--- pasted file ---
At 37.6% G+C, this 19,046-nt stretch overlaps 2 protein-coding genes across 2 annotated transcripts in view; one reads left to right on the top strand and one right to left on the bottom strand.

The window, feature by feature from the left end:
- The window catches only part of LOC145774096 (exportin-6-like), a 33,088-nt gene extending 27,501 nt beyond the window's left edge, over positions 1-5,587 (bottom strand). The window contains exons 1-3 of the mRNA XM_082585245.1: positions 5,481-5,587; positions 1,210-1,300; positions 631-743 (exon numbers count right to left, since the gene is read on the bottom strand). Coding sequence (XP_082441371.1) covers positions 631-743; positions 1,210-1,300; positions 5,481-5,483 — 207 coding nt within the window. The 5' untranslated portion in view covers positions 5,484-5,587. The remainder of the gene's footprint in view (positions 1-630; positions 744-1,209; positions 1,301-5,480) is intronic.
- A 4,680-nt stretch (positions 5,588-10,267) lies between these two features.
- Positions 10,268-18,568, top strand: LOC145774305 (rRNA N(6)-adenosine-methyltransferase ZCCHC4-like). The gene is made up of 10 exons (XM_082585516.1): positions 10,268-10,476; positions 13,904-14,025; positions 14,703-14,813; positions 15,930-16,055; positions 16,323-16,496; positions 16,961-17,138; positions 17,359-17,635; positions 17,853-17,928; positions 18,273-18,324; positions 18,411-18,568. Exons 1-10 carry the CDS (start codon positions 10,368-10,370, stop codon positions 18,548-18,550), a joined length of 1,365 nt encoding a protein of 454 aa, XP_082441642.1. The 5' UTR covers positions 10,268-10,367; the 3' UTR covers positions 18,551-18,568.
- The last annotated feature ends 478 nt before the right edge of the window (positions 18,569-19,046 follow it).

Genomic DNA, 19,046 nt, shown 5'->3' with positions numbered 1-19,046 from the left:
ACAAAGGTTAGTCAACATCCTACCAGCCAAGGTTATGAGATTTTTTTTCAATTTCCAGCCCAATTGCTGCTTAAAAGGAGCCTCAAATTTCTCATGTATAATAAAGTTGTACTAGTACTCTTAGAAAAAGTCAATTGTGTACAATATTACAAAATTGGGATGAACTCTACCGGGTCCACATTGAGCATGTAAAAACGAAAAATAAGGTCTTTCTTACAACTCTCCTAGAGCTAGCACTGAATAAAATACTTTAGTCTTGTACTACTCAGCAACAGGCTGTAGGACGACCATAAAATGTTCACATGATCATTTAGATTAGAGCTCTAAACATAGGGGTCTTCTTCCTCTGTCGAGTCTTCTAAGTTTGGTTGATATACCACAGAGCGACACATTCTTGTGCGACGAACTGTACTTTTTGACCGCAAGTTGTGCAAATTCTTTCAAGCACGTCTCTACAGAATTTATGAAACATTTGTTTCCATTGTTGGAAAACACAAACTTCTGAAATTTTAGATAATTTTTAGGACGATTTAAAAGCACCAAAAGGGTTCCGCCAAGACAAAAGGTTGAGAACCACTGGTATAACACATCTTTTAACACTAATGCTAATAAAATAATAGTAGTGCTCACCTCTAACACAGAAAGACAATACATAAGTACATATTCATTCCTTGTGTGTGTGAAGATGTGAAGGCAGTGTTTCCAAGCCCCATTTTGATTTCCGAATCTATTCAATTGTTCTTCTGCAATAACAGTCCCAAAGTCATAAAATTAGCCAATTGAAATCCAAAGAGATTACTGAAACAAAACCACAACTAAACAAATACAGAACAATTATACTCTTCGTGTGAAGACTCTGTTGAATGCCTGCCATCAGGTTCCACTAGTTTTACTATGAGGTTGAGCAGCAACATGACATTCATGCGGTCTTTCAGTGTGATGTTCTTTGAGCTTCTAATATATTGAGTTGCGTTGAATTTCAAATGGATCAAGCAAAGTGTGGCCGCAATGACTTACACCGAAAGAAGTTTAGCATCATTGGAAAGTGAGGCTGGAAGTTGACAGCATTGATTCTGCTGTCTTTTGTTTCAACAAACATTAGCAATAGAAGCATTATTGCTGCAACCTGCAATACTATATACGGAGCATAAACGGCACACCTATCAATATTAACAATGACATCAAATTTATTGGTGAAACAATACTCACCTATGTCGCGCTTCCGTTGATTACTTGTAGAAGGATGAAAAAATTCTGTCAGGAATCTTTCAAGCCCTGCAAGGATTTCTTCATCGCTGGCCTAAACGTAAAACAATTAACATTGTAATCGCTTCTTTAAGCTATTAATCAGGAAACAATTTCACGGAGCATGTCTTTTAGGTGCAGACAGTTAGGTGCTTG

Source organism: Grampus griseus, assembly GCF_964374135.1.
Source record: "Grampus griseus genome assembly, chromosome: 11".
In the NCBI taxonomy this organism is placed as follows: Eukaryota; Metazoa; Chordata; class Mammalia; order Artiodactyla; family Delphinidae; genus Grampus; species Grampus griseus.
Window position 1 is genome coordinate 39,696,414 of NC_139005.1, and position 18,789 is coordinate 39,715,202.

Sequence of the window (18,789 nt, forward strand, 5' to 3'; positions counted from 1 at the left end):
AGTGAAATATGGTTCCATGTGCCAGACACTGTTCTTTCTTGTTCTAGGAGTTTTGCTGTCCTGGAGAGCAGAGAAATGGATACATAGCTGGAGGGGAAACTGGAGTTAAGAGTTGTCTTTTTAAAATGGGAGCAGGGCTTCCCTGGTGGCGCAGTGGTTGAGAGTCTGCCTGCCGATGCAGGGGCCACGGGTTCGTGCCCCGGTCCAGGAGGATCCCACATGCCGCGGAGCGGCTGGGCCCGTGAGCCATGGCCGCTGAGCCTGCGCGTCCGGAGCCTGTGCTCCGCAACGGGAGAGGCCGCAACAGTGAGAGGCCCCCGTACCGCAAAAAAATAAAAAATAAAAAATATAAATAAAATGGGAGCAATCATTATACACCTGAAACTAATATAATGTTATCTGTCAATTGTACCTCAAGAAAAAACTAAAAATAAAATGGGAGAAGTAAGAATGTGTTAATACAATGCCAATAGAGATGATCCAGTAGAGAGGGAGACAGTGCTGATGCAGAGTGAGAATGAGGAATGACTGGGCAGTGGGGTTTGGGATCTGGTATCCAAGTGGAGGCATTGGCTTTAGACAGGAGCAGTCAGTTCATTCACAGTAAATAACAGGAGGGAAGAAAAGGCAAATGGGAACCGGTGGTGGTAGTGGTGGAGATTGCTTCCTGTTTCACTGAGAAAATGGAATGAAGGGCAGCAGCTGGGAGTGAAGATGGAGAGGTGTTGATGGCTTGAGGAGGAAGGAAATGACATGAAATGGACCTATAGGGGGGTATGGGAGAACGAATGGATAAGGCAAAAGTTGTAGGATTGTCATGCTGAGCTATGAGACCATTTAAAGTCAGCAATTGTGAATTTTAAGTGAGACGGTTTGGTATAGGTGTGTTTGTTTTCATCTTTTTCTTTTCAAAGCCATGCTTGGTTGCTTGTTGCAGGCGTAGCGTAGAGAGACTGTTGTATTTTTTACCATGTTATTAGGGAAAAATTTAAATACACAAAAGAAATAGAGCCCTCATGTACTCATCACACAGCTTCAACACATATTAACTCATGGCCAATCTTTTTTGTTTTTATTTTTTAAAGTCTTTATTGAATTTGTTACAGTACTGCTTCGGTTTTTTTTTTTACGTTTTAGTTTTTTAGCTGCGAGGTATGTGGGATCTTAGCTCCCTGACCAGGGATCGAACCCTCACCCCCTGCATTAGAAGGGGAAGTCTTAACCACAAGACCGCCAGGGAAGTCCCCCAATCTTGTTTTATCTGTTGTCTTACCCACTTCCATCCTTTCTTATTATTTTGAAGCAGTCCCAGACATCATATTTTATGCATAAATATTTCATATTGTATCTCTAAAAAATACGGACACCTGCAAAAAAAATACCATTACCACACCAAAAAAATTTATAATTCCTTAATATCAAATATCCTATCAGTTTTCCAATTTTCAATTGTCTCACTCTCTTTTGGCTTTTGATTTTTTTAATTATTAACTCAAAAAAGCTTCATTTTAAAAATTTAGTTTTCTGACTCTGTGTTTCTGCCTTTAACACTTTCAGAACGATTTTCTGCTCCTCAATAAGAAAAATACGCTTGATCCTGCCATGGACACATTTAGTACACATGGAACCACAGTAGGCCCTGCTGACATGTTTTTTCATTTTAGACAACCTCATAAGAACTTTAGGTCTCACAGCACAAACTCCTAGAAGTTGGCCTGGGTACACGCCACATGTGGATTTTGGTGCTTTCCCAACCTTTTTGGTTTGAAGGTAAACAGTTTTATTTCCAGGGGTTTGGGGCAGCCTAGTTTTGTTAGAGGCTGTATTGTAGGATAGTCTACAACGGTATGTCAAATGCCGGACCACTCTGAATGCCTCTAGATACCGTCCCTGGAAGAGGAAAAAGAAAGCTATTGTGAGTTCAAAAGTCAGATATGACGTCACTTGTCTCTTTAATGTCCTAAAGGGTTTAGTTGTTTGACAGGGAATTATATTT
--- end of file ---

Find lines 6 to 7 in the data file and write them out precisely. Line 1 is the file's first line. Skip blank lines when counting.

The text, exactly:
- The last annotated feature ends 478 nt before the right edge of the window (positions 18,569-19,046 follow it).

Genomic DNA, 19,046 nt, shown 5'->3' with positions numbered 1-19,046 from the left: